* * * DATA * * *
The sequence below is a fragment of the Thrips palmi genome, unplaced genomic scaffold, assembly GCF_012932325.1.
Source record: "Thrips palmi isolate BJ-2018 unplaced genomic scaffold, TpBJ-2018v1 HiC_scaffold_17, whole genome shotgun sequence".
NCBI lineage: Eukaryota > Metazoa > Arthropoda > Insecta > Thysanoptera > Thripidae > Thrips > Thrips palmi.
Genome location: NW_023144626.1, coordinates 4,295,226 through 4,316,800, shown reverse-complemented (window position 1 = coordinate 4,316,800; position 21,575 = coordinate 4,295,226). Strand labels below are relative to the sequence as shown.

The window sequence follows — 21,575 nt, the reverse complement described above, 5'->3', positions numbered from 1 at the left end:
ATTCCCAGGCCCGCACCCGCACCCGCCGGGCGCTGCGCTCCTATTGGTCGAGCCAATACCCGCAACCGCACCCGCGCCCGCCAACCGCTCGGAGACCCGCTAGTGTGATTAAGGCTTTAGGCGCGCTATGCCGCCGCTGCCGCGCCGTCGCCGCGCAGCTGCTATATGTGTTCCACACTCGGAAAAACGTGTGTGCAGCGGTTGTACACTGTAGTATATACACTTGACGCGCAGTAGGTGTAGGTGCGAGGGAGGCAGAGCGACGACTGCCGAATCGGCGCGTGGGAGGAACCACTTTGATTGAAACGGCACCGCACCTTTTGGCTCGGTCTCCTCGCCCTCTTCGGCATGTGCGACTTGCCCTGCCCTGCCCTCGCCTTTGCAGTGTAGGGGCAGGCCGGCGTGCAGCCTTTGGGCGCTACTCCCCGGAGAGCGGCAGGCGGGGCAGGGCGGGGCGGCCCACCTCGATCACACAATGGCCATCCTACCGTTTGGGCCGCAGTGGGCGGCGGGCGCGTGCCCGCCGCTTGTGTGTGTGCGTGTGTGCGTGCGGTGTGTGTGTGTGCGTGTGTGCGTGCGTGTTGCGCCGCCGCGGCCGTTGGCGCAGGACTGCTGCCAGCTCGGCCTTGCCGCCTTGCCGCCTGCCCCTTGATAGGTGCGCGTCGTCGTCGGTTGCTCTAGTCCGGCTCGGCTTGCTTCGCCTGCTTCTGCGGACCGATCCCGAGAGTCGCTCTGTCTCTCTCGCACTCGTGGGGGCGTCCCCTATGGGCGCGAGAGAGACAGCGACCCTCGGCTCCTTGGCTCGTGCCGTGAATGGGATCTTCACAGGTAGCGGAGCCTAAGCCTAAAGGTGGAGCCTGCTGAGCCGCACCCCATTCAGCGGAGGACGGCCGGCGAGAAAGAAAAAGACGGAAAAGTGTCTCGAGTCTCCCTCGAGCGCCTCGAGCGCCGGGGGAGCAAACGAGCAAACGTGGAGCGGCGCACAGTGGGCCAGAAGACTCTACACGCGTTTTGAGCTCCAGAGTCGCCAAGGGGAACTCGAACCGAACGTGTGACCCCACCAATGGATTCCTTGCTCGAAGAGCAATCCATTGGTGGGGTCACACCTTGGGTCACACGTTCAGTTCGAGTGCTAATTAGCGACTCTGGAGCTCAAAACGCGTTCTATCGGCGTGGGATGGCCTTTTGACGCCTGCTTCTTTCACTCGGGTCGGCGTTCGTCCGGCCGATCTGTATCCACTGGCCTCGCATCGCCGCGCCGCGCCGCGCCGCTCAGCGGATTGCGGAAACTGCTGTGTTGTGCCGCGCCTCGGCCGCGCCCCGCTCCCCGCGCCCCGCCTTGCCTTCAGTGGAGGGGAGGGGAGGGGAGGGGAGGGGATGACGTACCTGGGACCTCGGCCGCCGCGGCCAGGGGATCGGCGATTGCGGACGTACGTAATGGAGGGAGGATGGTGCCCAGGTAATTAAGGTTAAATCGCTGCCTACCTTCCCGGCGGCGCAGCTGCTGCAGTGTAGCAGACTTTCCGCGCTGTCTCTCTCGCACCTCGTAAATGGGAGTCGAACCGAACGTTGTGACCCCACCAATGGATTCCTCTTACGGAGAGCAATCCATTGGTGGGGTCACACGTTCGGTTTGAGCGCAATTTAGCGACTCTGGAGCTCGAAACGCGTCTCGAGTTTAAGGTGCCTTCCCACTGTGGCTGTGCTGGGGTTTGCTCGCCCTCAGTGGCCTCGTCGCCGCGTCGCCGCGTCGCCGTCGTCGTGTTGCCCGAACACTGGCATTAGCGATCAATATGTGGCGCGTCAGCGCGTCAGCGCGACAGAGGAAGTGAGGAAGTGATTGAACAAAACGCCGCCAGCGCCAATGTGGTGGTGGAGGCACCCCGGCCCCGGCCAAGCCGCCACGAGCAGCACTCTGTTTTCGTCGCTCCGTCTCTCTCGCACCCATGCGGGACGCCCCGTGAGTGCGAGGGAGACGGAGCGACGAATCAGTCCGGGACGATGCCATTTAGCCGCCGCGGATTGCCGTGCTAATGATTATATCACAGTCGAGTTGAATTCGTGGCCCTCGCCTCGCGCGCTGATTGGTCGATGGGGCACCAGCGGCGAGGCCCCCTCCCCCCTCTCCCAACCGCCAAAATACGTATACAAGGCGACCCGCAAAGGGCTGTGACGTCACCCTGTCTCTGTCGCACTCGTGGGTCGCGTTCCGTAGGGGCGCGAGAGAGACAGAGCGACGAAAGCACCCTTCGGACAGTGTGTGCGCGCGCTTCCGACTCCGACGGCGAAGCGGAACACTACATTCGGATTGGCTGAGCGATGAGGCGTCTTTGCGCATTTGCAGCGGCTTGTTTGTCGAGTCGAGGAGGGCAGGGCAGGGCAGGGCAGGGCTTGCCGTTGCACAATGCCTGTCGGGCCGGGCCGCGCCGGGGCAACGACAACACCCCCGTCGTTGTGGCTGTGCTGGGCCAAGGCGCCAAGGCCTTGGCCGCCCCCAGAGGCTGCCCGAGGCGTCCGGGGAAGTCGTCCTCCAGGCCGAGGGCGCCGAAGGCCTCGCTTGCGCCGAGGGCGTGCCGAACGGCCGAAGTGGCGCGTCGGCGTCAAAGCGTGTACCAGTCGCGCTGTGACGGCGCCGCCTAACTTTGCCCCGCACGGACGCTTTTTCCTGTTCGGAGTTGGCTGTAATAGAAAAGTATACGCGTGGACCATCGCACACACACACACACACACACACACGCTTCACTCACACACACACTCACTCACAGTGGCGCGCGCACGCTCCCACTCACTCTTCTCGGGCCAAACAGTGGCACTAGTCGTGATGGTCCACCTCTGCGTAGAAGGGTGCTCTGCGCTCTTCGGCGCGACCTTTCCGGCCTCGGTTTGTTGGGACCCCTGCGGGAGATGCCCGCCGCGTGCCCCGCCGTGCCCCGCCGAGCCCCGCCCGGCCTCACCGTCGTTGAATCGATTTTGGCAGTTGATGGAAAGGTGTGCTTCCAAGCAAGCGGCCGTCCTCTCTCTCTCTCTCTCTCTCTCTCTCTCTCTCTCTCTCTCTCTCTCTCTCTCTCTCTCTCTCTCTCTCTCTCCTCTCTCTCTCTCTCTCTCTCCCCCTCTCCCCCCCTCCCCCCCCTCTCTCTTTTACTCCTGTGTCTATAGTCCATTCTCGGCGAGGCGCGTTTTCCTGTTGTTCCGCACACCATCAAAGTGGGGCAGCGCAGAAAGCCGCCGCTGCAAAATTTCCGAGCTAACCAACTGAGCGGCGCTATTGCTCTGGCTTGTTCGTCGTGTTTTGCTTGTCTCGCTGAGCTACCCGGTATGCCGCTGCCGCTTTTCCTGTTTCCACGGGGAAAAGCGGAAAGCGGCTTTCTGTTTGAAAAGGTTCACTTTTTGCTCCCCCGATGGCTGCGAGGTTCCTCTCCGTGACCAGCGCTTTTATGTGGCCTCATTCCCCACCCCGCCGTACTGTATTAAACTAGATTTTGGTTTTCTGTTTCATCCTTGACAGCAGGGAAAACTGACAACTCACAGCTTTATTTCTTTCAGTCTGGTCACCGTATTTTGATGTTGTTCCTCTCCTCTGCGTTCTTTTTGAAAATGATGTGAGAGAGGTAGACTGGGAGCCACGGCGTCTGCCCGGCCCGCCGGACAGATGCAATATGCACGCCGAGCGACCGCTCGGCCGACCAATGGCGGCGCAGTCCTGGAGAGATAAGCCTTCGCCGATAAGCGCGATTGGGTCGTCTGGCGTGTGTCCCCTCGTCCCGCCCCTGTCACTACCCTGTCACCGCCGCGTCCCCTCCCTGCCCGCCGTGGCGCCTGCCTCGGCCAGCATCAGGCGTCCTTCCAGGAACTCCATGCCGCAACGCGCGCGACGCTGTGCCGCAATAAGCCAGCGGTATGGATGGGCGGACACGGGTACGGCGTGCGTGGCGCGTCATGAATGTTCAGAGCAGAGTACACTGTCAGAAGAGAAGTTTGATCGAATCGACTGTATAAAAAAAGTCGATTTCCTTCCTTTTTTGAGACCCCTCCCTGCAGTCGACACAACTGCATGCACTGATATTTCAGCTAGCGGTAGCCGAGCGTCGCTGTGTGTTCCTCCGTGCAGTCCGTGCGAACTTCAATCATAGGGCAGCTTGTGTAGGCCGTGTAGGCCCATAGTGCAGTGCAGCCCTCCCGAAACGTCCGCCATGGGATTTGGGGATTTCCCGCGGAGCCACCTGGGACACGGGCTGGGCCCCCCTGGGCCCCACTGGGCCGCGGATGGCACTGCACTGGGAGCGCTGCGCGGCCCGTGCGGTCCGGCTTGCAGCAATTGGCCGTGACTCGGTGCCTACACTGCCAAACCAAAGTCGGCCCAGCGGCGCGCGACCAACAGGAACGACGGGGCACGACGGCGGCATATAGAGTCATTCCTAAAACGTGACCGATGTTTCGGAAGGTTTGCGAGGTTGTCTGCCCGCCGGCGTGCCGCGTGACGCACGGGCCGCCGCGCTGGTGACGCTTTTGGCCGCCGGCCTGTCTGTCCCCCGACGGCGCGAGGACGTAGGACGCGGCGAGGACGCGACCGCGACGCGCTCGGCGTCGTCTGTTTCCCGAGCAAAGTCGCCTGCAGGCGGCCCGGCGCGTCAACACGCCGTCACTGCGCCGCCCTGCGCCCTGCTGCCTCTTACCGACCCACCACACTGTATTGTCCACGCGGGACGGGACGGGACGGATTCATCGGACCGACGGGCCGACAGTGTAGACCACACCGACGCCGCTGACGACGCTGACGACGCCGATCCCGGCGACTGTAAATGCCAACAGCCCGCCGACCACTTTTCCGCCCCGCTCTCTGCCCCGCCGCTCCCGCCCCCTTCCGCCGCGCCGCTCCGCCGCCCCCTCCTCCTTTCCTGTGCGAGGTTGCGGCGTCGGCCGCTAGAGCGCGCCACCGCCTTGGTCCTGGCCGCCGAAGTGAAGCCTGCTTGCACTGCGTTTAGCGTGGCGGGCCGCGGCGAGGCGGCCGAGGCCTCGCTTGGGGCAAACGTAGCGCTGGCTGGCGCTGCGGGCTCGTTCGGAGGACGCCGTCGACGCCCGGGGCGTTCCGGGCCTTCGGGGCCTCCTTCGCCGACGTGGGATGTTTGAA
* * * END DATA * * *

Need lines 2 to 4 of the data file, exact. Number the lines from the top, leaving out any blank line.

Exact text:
Source record: "Thrips palmi isolate BJ-2018 unplaced genomic scaffold, TpBJ-2018v1 HiC_scaffold_17, whole genome shotgun sequence".
NCBI lineage: Eukaryota > Metazoa > Arthropoda > Insecta > Thysanoptera > Thripidae > Thrips > Thrips palmi.
Genome location: NW_023144626.1, coordinates 4,295,226 through 4,316,800, shown reverse-complemented (window position 1 = coordinate 4,316,800; position 21,575 = coordinate 4,295,226). Strand labels below are relative to the sequence as shown.